3. Allow paint to dry completely and then gently erase any pencil marks that are still showing. Optional: If you want your sign to look more weather worn, lightly hand sand it with fine sandpaper.
4. I wanted my sign to look kind of casual and hastily made, like a real sign you might see on a beach, so I chose to make the screws and wire visible. If you don’t want the hanging mechanism to be visible, you can do it on the back side. To make your sign like mine, measure an inch in on each side of your sign on the top edge. Mark a dot at each end, which is where you’ll place a screw. Tap the screw with a hammer so that it stands on its own, and then use a screw driver to drill it in deeper, but not all the way.
5. Use wire cutters to cut a length of wire that is a couple inches longer than your board on each side. Tie the wire to each screw and wrap any extra length around the screw. Your sign is ready to hang!
Desk & Chair Makeover How-To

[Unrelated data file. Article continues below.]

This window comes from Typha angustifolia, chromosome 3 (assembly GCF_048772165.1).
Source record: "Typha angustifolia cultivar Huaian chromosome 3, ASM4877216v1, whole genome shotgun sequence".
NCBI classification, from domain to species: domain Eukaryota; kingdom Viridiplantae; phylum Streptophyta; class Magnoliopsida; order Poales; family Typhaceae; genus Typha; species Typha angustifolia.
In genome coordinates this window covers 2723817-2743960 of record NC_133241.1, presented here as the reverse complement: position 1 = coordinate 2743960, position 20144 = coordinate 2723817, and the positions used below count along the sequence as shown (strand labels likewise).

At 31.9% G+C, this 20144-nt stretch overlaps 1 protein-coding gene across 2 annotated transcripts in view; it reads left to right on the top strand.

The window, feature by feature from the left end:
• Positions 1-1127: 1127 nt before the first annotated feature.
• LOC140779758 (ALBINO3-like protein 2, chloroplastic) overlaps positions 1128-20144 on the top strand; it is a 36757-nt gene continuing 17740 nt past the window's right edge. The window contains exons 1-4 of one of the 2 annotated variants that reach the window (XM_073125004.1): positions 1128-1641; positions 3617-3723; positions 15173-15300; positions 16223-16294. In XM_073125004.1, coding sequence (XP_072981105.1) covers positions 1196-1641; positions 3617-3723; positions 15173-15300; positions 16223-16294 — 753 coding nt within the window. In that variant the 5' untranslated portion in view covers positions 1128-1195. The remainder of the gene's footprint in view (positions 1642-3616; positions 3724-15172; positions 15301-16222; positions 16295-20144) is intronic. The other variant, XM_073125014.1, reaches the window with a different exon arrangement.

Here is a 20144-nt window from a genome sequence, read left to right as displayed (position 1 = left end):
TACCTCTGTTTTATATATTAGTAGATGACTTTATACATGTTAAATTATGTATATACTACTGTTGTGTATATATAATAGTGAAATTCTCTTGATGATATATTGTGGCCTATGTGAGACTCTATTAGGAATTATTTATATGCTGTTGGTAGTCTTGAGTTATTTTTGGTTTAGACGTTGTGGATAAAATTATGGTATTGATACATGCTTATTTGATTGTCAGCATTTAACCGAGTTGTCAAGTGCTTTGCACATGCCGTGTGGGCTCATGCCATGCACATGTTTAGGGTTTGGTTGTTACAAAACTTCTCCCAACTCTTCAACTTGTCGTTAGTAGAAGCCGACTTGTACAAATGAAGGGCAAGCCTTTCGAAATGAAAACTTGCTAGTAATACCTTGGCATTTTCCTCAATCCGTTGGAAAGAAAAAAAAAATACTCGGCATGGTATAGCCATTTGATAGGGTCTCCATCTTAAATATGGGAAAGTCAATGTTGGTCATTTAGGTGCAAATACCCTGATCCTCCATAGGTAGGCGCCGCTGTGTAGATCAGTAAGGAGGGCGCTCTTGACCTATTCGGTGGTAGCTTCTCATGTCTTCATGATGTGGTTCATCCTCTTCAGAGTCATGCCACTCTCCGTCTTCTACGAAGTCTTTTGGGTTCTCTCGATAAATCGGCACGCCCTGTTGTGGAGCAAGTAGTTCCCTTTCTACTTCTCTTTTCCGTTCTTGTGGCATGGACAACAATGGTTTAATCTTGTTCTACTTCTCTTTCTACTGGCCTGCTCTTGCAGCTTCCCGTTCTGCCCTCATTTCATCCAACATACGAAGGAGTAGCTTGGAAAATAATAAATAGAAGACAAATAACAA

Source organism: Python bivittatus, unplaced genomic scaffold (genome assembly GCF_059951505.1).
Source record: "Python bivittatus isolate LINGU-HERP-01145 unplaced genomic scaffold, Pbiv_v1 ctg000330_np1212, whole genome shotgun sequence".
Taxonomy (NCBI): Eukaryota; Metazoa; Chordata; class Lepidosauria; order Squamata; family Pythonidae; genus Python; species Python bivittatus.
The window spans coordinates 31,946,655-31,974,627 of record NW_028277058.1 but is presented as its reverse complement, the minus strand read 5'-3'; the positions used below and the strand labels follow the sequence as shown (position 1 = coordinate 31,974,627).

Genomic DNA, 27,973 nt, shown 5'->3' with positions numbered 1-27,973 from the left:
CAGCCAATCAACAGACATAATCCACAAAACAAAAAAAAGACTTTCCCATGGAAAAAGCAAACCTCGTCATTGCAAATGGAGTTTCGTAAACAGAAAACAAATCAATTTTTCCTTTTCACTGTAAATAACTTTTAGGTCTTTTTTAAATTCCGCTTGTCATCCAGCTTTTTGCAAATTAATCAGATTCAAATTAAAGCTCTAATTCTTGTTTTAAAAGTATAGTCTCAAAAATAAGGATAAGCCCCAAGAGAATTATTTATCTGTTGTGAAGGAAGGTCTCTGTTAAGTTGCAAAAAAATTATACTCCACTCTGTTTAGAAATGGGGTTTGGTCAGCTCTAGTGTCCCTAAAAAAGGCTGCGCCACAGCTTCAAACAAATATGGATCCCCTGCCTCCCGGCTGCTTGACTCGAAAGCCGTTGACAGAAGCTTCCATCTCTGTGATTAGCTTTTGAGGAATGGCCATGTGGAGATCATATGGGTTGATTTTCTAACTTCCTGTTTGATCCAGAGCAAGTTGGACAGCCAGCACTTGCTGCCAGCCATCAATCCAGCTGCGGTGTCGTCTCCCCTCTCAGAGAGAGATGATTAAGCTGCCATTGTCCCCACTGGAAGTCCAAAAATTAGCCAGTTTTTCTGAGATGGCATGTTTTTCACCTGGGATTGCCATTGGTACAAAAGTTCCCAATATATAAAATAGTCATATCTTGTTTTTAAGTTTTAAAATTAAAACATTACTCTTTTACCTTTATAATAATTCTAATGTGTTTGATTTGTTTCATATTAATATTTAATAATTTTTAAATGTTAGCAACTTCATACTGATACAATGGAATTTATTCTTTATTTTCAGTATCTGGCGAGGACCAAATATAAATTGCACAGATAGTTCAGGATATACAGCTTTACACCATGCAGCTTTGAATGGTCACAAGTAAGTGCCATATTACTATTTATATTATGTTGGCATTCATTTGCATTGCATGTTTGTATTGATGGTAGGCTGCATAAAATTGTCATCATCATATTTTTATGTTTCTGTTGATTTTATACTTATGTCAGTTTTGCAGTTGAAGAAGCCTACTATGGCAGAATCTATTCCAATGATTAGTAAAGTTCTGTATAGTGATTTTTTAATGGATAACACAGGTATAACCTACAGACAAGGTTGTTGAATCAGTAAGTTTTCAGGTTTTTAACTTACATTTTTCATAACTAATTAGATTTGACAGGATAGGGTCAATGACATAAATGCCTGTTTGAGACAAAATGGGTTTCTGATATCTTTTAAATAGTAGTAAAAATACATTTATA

What you need:
Paint of your choice (I got a gallon of Valspar semi-gloss in “Sprinkler CI 250″ – cost $34.98)
Paint brushes ($2.98 to $3.98 each, depending on size)
Face masks – aka “respirators” (3 pack, $5.97)
Candy (to “pay” your kids to do the dirty work)
Optional: electric sander
1. If you can, take your furniture outside when you sand it – this saves you from making the house all dusty. The purpose of sanding before you paint is to help the paint adhere better to the wood and it will save you from having to do a second coat. Use eye protection and a face mask to keep the dust from sanding out of your eyes and lungs. You can sand by hand or use an electric sander. (If you hate sanding like I do, hire your kids to do it. Mine work for candy, which Lowe’s conveniently sells.)